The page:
As a matter of fact, it is, but I was talking about the San Francisco band of the same name..
In 1967 David LaFlamme was the founding member of IABD. Born in Connecticut LaFlamme moved to L.A. when he was very young. As a child he picked up the violin and showed remarkable talent with little instruction.
After a short stint in the Army, Laflamme ended up in Salt Lake City and became a virtuoso violinist with the Utah Symphony Orchestra. He moved to San Francisco in the early sixties and started working with some of the emerging rock and roll artists from the bay area, notably Jerry Garcia of the Grateful Dead, Jefferson Airplane, and Santana.
It was there that LaFlamme met future manager Matthew Katz, who worked with Jefferson Airplane and Moby Grape. It was a relationship that brought the band together and ultimately drove them apart. After signing with Katz, their new manager sent them to Seattle to play in a nightclub he controlled – The Encore Ballroom.
The band stayed in the attic of an old house Latz owned by Katz and wrote and rehearsed new songs in between club performances. Few customers saw the band play in Seattle during December 1967.
LaFlamme spoke of their time in Seattle where they wrote their signature song, White Bird.
“We were living in the attic of an old Victorian house in Seattle, and performing at the Encore Ballroom. It was a typical Seattle winter day, rainy and drizzly, and we were looking out from the attic window over the street in front of this old house. It was on Capitol Hill, the old section of town across from Volunteer Park. There was a statue of some famous general right across the street in the park.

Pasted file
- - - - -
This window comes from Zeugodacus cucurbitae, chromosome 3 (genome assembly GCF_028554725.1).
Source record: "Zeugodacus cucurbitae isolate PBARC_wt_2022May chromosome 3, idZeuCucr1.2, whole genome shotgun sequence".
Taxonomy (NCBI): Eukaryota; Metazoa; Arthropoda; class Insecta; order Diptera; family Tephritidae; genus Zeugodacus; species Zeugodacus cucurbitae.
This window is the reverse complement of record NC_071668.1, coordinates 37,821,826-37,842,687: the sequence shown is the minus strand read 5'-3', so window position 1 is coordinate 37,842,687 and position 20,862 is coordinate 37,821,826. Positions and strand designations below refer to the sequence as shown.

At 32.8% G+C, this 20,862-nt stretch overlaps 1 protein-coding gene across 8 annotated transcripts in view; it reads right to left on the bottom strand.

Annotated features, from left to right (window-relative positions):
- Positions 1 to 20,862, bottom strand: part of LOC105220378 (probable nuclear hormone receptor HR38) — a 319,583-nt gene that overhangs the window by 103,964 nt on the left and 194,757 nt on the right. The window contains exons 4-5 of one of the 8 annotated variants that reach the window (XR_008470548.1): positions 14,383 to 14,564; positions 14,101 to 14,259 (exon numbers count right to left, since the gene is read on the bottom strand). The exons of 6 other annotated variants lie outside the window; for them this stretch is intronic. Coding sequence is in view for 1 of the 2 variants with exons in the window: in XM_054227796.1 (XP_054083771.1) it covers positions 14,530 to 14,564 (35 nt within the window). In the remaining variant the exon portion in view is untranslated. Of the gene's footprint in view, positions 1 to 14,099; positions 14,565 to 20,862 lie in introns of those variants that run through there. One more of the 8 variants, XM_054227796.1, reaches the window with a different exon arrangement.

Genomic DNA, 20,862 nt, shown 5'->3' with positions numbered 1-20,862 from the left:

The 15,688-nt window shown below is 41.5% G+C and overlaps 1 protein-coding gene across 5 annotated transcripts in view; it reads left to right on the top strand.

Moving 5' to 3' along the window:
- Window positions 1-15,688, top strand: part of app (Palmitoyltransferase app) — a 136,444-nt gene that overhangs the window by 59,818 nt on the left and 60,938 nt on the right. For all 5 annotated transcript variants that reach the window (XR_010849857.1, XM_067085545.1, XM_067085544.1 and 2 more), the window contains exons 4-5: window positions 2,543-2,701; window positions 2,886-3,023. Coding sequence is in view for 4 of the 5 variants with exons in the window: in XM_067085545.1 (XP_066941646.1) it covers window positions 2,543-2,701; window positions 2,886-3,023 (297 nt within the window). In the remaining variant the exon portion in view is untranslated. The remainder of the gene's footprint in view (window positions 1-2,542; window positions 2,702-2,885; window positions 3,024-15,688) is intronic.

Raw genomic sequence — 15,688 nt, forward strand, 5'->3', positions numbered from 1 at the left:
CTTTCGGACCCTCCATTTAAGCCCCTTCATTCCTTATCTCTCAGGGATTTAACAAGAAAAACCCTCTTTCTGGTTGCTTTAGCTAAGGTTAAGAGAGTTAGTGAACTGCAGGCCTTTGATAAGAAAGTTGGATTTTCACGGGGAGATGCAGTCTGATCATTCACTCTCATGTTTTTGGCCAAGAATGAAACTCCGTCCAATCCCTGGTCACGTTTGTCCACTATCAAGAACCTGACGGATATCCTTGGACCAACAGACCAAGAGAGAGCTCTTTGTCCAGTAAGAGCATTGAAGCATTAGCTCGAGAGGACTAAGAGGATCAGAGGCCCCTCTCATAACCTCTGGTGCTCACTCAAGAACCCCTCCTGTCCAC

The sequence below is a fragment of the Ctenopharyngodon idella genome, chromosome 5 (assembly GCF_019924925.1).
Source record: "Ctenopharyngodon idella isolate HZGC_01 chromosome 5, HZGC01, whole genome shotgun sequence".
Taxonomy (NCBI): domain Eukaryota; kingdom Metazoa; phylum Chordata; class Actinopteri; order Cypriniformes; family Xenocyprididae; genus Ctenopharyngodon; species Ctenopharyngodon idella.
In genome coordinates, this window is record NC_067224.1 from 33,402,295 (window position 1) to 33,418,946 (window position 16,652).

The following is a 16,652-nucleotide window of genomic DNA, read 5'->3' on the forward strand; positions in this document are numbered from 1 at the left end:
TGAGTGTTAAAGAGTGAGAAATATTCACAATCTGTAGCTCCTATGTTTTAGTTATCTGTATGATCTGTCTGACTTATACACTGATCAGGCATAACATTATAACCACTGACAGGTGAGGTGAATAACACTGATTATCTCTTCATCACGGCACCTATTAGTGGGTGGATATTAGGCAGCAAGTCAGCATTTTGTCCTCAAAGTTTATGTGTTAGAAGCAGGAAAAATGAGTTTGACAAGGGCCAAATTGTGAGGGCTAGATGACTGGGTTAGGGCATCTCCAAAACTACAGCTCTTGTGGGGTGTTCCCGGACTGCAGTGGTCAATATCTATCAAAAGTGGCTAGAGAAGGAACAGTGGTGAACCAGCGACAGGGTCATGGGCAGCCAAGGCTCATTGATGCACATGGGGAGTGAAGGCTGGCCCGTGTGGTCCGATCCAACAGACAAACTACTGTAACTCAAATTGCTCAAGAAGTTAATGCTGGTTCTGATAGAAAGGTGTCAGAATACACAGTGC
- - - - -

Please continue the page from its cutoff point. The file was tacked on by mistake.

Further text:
“The song describes the picture Linda and I saw as we looked out this little window in this attic. We had a little Wurlitzer portable piano sitting right in the well of this window, and I’d sit and work on songs. When you hear lines like, ‘the leaves blow across the long black road to the darkened sky and its rage,’ it’s describing what I was seeing out the window.
“Where the ‘white bird’ thing came from … We were like caged birds in that attic. We had no money, no transportation, the weather was miserable. We were just barely getting by on a very small food allowance provided to us. It was quite an experience, but it was very creative in a way.”[/box]
Upon their return from Seattle IABD saw moderate success performing around San Francisco and the subsequent release of their debut album, It’s a Beautiful Day, produced by LaFlamme in a Los Angeles studio and released by Columbia Records in 1969.
It’s A Beautiful Day – Original lineup
David LaFlamme – Electric Violin
Linda LaFlamme – Keyboards
Mitchell Holman – Bass
Val Fuentes – Drums
Hal Wagonet – Guitar
Pattie Santos – Vocals
By the early 70s the band was starting to become unraveled. Matthew Katz had a death grip on the IABD name and when Laflamme left the group in 74, the band name stayed behind. It would be many years before he would again play under the name of the band he founded.
In 1989 founding member Pattie Santos was killed in a car crash.
Although no dates are listed on the band’s 2012 touring calendar they remain active and mesmerize crowds whenever they gather on stage.